Haggerty: Bruins in a good spot for the stretch run

Haggerty: Bruins in a good spot for the stretch run
February 26, 2014, 12:15 am
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BOSTON – Most of the NHL regular season’s hard work has already been done by the Boston Bruins.

The Black and Gold finished off the pre-Olympic break portion of the schedule with an 8-1-2 record in the final 11 games, and played their best brand of hockey to date through the season. The elongated stretch of quality all-around hockey pushed the Bruins out to a seven-point lead in the Atlantic Division over the Tampa Bay Lightning, who are battling through injuries to goaltender Ben Bishop and Valtteri Filppula to remain in the race behind a healthy, robust group of Bruins.

Further back in the standings both the Montreal Canadiens and Toronto Maple Leafs are eight points behind the B’s with Boston holding at least two games in hand against both of their Original Six rivals.

So the division looks pretty well in hand for the Bruins with 25 games remaining on the schedule. Boston sits five points behind the Pittsburgh Penguins as the No. 2 seed in the Eastern Conference with a game in hand, and may or may not catch up the Penguins for the top spot. Either way Boston is high up in the East standings, and has afforded itself the chance to start preparing for the playoffs in April.

“Going down the stretch we want to play our best hockey, but we end up where we end up,” said Brad Marchand. “Hopefully it’s closer to the top. I think our confidence is pretty good, and that’s a huge aspect to the game.”

Clearly they want to play quality Bruins hockey and keep the foot down on the pedal, but Boston also won’t be looking to empty the tank during a tough month of March with 17 games in 31 days.

“I don’t think I have to squeeze them or push them. What we want to have right now is what I like to call consistency,” said Claude Julien. “We don’t want the bad game, and then the great game. We want consistency, and we want things at a certain level.

“Every time you play you have an opportunity to win, and we want to keep our good habits. We don’t want bad habits to start creeping in. That’s my main concern right now. We don’t want to let those things happen. The two weeks certainly didn’t do [the players] any harm, especially with the 17 games coming up in March. Our guys are a lot better shape now than they were coming out of the lockout, so I think we’re in a good place now.”

It sounds like Julien has officially put last year’s production of “Jekyll and Hyde” to bed with that pronouncement.

Clearly the Bruins coaching staff is taking the long view by leaving Tuukka Rask behind in Boston. The Bronze Medal-winning goalie will rest while his teammates travel to Buffalo for Wednesday night’s game at the First Niagara Center. Chad Johnson will get the starting nod against the Sabres, and that should be the case plenty of nights over the next six weeks as there are still eight sets of back-to-back games among the 25 regular season tilts.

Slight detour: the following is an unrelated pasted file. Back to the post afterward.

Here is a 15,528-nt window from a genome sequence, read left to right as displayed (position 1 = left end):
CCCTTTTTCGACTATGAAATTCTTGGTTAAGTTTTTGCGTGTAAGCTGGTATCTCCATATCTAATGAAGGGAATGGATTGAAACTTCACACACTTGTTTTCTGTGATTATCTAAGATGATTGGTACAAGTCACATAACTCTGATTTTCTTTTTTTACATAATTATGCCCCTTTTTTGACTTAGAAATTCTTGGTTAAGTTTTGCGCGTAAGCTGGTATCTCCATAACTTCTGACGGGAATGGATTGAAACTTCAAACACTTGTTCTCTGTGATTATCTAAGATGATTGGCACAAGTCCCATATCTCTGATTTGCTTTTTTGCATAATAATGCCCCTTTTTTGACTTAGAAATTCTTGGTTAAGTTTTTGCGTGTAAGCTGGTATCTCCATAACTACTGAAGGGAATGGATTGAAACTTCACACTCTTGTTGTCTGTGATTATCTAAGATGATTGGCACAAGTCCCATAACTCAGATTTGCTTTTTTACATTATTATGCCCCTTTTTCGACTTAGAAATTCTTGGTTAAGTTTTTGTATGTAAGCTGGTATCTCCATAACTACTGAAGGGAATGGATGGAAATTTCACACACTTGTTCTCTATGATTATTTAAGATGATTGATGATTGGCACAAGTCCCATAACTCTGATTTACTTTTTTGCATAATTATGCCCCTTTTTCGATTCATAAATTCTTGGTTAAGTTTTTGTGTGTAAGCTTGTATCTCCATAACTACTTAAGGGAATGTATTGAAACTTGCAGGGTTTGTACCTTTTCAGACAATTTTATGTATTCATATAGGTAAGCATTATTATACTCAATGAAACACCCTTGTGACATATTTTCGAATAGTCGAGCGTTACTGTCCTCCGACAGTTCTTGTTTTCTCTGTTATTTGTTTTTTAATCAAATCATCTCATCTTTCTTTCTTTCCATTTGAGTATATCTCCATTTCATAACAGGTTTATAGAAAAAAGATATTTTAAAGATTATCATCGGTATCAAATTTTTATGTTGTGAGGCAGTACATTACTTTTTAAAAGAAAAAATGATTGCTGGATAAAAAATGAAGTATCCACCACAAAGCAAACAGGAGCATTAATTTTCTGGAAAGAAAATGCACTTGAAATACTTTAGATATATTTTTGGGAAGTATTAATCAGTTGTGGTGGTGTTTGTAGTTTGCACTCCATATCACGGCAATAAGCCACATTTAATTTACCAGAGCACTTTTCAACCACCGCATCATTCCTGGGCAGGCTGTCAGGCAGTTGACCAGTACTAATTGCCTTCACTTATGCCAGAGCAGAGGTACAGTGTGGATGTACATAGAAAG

The six weeks left on the schedule will be about Boston maintaining their current position, potentially adding to the lineup by dealing for a veteran defenseman and making certain Zdeno Chara is rested enough for a full playoff workload without partner Dennis Seidenberg along for the ride.

Chara and David Krejci both admitted they were fighting through some fatigue early this week, and that’s understandable given the nine-hour time zone difference, and the long flight back from Sochi that simply screams out jet lag. But Julien was taking a different tack to the Olympic experience after coming back with a gold medal worth of memories behind the bench for Team Canada.

“If anything, to be honest with you, the competition was so good and refreshing that I’ve come back here energized,” said Julien. “I’m not tired. I’m ready to go, and I’m looking forward to getting back with my team and getting into games.

“Whether it’s different three or four from now, maybe I’ll let you know. Right now I feel no effects. If anything the excitement over there [in Sochi] really energized me coming back, and I’m looking to accomplish the same thing with this Bruins team.”

One thing the Bruins don’t want to do: ease up too much on the gas pedal given their relative stability in the standings. As it stands right now, the Penguins and the Bruins are the class teams in the Eastern Conference.

Both hockey clubs are so comfortably entrenched that there isn’t likely to be much that truly pushes them until the playoffs begin in the middle of April. That kind of scenario can provide a rude awakening for conference top dogs against hungry teams that have been forced to play for their postseason lives down the stretch.

It’s exactly the kind of situation that could take down the Bruins in the early rounds if they’re not too careful, and that goes doubly so given the likelihood they’ll be facing young, quick teams like the Maple Leafs and Canadiens in the first couple rounds of the playoffs.

Both could spell trouble for the Black and Gold if they don’t keep their claws razor sharp in the final quarter sprint in the regular season. But that’s another narrative for another day when it comes to the Bruins.

For now it’s about the B’s resting, preparing and working toward hitting their peak stride in six weeks while taking the long view through the rest of the season. Some desperate NHL teams need to get into their sprinting speed now while fighting for a playoff foothold, but the Bruins are very happily not one of them.